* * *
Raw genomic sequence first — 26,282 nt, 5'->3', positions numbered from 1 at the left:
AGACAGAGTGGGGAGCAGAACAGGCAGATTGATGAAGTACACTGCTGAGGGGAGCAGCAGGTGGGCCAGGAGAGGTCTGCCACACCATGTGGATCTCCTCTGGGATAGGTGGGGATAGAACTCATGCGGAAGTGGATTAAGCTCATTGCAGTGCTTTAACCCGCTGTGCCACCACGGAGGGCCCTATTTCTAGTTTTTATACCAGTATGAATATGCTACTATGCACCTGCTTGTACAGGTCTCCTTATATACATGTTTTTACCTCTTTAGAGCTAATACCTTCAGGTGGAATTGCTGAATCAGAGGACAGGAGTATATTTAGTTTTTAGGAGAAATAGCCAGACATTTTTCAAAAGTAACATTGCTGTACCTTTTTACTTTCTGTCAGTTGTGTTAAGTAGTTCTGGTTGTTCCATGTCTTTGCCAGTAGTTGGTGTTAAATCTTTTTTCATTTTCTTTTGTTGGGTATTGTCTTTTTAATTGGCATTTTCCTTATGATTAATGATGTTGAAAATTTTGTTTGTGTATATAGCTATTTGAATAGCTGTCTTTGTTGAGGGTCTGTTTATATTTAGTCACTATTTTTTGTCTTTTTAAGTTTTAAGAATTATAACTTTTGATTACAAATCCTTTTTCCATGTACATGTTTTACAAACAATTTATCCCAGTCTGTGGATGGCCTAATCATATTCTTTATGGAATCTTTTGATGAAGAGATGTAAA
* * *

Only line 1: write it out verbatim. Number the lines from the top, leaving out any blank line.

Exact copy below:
Raw genomic sequence first — 26,282 nt, 5'->3', positions numbered from 1 at the left: